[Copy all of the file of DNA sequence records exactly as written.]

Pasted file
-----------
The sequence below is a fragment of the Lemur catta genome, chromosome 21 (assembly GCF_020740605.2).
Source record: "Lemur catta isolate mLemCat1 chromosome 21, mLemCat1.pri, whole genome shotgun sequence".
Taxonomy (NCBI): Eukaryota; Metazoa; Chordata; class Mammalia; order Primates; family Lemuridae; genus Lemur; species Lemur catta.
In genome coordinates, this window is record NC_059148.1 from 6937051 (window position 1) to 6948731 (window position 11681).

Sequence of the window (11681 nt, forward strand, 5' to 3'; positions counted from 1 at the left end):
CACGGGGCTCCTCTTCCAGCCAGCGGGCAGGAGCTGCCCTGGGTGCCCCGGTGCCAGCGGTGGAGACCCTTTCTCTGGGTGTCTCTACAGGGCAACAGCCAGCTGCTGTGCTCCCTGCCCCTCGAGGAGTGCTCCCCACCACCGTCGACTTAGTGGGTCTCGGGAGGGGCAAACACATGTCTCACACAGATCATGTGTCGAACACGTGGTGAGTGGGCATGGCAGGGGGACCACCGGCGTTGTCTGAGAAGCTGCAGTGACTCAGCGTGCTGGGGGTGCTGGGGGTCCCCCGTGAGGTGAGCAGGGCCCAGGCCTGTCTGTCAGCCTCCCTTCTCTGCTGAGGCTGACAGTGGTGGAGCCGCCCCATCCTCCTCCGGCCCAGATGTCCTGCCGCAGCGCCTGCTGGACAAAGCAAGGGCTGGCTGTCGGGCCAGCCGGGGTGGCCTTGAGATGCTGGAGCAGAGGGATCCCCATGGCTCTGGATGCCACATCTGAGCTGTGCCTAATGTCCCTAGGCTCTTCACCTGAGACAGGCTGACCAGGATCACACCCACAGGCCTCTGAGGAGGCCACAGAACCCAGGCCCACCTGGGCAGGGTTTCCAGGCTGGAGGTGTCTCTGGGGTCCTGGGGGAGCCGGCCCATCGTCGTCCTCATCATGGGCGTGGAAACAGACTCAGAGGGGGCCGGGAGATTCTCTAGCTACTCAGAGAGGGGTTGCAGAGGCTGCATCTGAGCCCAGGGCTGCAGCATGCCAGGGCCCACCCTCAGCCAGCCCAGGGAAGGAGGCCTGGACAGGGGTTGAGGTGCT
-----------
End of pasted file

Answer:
The sequence below is a fragment of the Lemur catta genome, chromosome 21 (assembly GCF_020740605.2).
Source record: "Lemur catta isolate mLemCat1 chromosome 21, mLemCat1.pri, whole genome shotgun sequence".
Taxonomy (NCBI): Eukaryota; Metazoa; Chordata; class Mammalia; order Primates; family Lemuridae; genus Lemur; species Lemur catta.
In genome coordinates, this window is record NC_059148.1 from 6937051 (window position 1) to 6948731 (window position 11681).

Sequence of the window (11681 nt, forward strand, 5' to 3'; positions counted from 1 at the left end):
CACGGGGCTCCTCTTCCAGCCAGCGGGCAGGAGCTGCCCTGGGTGCCCCGGTGCCAGCGGTGGAGACCCTTTCTCTGGGTGTCTCTACAGGGCAACAGCCAGCTGCTGTGCTCCCTGCCCCTCGAGGAGTGCTCCCCACCACCGTCGACTTAGTGGGTCTCGGGAGGGGCAAACACATGTCTCACACAGATCATGTGTCGAACACGTGGTGAGTGGGCATGGCAGGGGGACCACCGGCGTTGTCTGAGAAGCTGCAGTGACTCAGCGTGCTGGGGGTGCTGGGGGTCCCCCGTGAGGTGAGCAGGGCCCAGGCCTGTCTGTCAGCCTCCCTTCTCTGCTGAGGCTGACAGTGGTGGAGCCGCCCCATCCTCCTCCGGCCCAGATGTCCTGCCGCAGCGCCTGCTGGACAAAGCAAGGGCTGGCTGTCGGGCCAGCCGGGGTGGCCTTGAGATGCTGGAGCAGAGGGATCCCCATGGCTCTGGATGCCACATCTGAGCTGTGCCTAATGTCCCTAGGCTCTTCACCTGAGACAGGCTGACCAGGATCACACCCACAGGCCTCTGAGGAGGCCACAGAACCCAGGCCCACCTGGGCAGGGTTTCCAGGCTGGAGGTGTCTCTGGGGTCCTGGGGGAGCCGGCCCATCGTCGTCCTCATCATGGGCGTGGAAACAGACTCAGAGGGGGCCGGGAGATTCTCTAGCTACTCAGAGAGGGGTTGCAGAGGCTGCATCTGAGCCCAGGGCTGCAGCATGCCAGGGCCCACCCTCAGCCAGCCCAGGGAAGGAGGCCTGGACAGGGGTTGAGGTGCT